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Rabin Traveling to Cairo to Discuss Egyptian Proposals Rejected by Likud

September 18, 1989
See Original Daily Bulletin From This Date

As members of the Likud half of Israel’s coalition government rejected new Egyptian proposals on the peace process, Defense Minister Yitzhak Rabin of Labor was preparing to discuss them in Cairo on Monday with Egyptian President Hosni Mubarak.

Egypt’s 10-point paper suggesting terms and conditions for the Palestinian elections proposed by Israeli Prime Minister Yitzhak Shamir was officially presented to Israel on Friday by the Egyptian ambassador in Tel Aviv, Mohammed Basiouny.

The elections are to choose Palestinian delegates with whom Israel would negotiate self-rule in the West Bank and Gaza Strip and eventually the final status of those territories.

Sources said Egypt also gave Israel a list of Palestinian names with whom it could negotiate. The list reportedly was compiled by Palestinians in the West Bank and Gaza Strip, without consulting Palestine Liberation Organization leader Yasir Arafat.

The Egyptians say any negotiations must embrace the principle of land-for-peace, which is the basis of the 1979 Israeli-Egyptian peace treaty.

But that principle conflicts with Likud dogma, which says that by relinquishing Sinai, Israel already has given up enough land.

Rabin came under fierce attack from Likud ministers after Sunday’s Cabinet meeting for even taking notice of Mubarak’s plan. The defense minister himself said last week that the Egyptian paper was not up for discussion in any government forum.

But that apparently has not prevented Rabin from discussing the Egyptian plan with Mubarak. The Labor Party is said to be more receptive to the proposals.


The proposed Palestinian delegation contains prominent residents of the territories whom Israel considers to be members or avid sympathizers of the PLO. The Israeli government has vowed never to negotiate with the PLO under any circumstances.

First on the list is Faisal Husseini, whom the authorities regard as the top PLO man in the Jerusalem area.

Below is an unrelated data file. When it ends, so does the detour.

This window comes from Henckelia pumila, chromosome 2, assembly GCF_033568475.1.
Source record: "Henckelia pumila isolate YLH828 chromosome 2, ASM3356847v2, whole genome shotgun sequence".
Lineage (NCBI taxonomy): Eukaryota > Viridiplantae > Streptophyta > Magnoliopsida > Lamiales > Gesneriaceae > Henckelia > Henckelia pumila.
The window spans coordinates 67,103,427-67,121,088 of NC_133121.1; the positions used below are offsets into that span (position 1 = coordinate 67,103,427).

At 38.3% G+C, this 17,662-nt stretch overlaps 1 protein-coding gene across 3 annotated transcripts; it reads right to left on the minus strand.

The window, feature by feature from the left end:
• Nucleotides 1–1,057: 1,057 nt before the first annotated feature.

Husseini was held under administrative detention for 18 months, meaning incarceration without being charged or tried. Since his release a half year ago, he has been widely accepted as the most senior Palestinian personality in the territories and has spoken frequently before Israeli audiences.

He is followed on the list by Radwan Abu-Ayyash, chairman of the Palestinian Press Association, who also is considered close to the PLO mainstream. He, too, has been held under administrative detention.

Third is Elias Freij, mayor of Bethlehem since 1967. He is considered one of the most moderate Palestinian leaders and has good contacts with the PLO, Jordan and Israeli authorities.

Fourth is Hanna Siniora, editor of the East Jerusalem Arabic daily Al-Fajr, one of the best known Palestinian activist intellectuals, who is also associated with the PLO mainstream.

Next on the list is Jamil Tarifi, a Ramallah lawyer and businessman who made news earlier this year when he admitted having met with Shamir, apparently with Arafat’s consent.

Two others on the list are Said Canan, a Nablus businessman known for his good contacts in Jordan, in PLO circles and with Israelis; and Fayez Abu-Rahme, chairman of the Gaza Bar Association, who is widely accepted as a moderate by Israelis.

Two Palestinians deported from the territories have also been proposed, in order to satisfy PLO demands that Palestinians outside of the territories be included.

They are Mohammed Milhem, the former mayor of Halhoul who was deported in 1980 and now heads the PLO’s department for the territories, and Akram Aniye, Arafat’s adviser on the territories, former editor of the East Jerusalem daily A-Shaab, who was ousted in December 1986 and has since joined the PLO leadership.

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